By one o’clock we were at the base of the fabled McNeil Canyon climb. There, a suspension bridge crossed the Columbia and cyclists populated the narrow shoulders coming and going. The three of us tackled the hill with determination, leaning our heads down and pedaling. It was to be the most grueling seven miles I’ve ever ridden, with constant climbing and several 12% grades. I stopped along a guard rail and Saree passed me with a nod. I carried on. I passed Paige. Then she passed me. We crept along the grade all the way to the top. The view from the top was vast—the country spread out like rippling waves of fabric. There, we ate, drank, rested, stretched, then pointed our skinny front tires downward and released the brakes. I went first – and careened down, pulling my brakes when my eyes began watering so much I couldn’t see the road. We rendezvoused at the base of the hill, in the parking lot of a fruit packing plant. Six miles to go to the end of the second loop.
The Team above the Columbia River
We pressed on, up the grade on the other side of the Columbia. Then, back through the commercial district of Chelan and into the park entrance. It was 5:00 p.m., seventy miles and ten hours after we’d started our tour. After resting and decompressing from the most recent pulls, all three of us decided to call it a day. We sat in the park, letting the sun restore us, drinking water and more water, listening to other cyclists chatter. Later that evening, after eating dinner and celebrating our finish with our family members, we sat in the hot tub and watched the sky grow dark over the lake. A chill floated through the air and we sank down deeper into the bath, the ridgeline above us dark against the dusky night sky.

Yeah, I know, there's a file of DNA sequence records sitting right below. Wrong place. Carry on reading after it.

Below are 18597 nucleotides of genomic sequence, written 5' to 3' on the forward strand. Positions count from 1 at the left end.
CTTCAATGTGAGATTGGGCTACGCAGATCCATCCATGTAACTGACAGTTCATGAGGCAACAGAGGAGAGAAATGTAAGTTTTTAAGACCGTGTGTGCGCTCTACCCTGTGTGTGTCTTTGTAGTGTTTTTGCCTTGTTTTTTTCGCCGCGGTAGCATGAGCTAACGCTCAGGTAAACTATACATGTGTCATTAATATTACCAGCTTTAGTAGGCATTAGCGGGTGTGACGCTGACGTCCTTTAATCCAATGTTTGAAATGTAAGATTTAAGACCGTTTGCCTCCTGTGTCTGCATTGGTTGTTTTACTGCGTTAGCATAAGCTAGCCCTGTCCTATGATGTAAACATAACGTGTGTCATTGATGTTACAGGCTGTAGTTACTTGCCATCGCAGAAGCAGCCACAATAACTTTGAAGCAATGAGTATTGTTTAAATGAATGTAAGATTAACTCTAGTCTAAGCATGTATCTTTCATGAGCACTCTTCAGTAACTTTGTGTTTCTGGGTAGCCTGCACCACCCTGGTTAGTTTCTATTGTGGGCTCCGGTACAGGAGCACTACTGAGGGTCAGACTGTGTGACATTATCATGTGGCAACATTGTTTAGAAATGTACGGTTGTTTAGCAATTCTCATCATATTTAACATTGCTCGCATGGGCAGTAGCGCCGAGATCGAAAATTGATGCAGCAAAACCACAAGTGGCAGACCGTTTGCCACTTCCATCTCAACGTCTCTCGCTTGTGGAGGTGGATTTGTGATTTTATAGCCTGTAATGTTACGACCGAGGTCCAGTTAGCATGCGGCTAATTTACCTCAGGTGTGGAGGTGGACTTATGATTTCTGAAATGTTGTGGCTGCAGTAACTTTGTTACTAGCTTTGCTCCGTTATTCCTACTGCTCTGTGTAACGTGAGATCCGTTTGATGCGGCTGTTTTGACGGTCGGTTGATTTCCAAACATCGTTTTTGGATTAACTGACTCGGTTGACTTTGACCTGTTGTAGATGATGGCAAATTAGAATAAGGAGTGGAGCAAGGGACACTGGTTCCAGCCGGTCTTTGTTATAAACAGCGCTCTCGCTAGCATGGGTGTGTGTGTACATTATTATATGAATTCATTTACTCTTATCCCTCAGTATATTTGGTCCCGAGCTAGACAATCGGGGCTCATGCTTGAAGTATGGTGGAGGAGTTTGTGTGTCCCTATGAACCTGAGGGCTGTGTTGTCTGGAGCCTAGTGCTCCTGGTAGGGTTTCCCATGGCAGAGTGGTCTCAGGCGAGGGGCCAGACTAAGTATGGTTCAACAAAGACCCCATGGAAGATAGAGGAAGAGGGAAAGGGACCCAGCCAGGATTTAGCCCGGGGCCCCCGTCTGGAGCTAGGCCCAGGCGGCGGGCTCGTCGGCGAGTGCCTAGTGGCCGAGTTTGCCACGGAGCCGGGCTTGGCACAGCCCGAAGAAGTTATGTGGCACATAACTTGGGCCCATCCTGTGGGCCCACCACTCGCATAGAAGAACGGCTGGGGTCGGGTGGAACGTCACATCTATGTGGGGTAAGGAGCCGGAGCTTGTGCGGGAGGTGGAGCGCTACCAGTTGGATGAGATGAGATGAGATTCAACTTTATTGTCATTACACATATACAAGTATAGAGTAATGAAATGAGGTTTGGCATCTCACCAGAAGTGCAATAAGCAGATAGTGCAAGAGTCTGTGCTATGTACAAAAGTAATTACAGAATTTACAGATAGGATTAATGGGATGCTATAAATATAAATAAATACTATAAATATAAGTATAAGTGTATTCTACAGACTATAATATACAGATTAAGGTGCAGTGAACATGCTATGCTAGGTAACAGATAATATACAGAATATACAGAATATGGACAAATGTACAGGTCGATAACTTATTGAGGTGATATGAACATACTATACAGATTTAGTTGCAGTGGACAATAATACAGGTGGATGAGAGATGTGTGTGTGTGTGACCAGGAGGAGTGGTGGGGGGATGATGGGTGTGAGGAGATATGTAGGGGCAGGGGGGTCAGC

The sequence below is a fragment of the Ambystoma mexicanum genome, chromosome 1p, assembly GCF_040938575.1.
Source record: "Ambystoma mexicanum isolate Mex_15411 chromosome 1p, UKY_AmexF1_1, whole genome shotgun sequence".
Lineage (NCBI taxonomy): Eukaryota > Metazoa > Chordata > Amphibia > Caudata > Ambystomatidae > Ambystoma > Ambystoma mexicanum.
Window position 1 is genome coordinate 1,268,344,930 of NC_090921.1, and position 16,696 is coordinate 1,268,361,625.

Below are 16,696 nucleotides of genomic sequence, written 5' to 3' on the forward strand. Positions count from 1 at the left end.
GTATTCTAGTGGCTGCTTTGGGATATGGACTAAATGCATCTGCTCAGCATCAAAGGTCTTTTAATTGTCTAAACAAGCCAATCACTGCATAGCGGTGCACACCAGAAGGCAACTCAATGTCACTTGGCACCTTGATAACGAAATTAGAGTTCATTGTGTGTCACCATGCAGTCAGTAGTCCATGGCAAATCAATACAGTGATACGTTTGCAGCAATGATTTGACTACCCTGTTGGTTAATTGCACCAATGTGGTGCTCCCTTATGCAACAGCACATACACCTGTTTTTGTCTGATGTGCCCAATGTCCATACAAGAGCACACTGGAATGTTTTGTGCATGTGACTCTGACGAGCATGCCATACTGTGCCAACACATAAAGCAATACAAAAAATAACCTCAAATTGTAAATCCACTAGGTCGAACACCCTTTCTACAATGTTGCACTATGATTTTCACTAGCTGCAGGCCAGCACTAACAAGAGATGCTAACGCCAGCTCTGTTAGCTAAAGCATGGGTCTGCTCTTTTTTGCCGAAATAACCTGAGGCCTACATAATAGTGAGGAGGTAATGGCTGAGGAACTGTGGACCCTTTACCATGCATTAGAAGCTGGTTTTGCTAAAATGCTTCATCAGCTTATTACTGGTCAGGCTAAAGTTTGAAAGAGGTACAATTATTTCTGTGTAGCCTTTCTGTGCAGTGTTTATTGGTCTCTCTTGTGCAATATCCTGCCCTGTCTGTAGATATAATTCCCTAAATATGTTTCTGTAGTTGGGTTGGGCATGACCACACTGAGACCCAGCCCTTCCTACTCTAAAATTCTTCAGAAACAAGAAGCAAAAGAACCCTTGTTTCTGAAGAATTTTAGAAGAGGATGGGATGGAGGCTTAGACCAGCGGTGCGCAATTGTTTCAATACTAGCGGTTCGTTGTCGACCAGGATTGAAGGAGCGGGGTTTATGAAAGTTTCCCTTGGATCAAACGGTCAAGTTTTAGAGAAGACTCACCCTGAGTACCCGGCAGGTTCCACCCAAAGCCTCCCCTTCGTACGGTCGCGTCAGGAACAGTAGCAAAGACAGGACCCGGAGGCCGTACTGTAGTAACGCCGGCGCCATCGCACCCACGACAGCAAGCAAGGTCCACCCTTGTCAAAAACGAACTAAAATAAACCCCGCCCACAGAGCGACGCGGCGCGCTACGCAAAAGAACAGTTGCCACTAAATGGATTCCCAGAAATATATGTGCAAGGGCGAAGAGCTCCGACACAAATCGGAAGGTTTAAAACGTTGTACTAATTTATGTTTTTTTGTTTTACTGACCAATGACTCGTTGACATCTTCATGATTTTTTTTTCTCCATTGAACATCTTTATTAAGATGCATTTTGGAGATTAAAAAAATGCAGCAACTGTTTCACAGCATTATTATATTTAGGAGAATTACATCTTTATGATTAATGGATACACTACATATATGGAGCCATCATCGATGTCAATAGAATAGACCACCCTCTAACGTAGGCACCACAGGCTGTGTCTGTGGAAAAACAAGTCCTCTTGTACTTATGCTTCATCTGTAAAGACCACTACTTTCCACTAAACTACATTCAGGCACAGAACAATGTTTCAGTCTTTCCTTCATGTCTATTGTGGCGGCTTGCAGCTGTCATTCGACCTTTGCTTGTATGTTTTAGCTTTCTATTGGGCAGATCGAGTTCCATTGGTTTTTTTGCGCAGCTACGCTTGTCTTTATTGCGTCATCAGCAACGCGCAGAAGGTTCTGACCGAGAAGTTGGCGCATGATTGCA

View from the hot tub, Lake Chelan
The Chelan Century Challenge website has great maps of the route. Following are the route’s distances and elevation gains.
1st Loop, Manson: (29.9 miles, 2,351’ elevation gain)
2nd Loop, McNeil Canyon: (40.8 miles, 3,082’ elevation gain)
3rd Loop, Navarre Coulee: (31.5 miles, 2,628’ elevation gain)
All can be forgiven when the sun shines. It was 75 degrees and clear for our ride.
Chelan chapter of Rotary International
Places to Stay:
There is no shortage of lodging options. Our extended family of 8 found a beautiful rental house on the lake with five bedrooms and four bathrooms located about fourteen miles from the start line for a very reasonable cost (when split among our four families). Check with Chelan Vacation Rentals. Bed and breakfasts and hotels are also plentiful in Chelan and Manson.
Other Outdoor Activities:
Boating, swimming, site-seeing, sun-tanning, walking. If you choose boating, be aware that, at least in the southern end of Lake Chelan, motorized boats are not restricted, so if you are paddling, you’ll need to get fairly far away from the south end of the lake for quiet.